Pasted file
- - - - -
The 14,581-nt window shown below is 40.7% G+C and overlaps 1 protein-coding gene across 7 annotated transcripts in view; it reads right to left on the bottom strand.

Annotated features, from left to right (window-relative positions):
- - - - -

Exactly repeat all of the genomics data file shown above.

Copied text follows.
The 14,581-nt window shown below is 40.7% G+C and overlaps 1 protein-coding gene across 7 annotated transcripts in view; it reads right to left on the bottom strand.

Annotated features, from left to right (window-relative positions):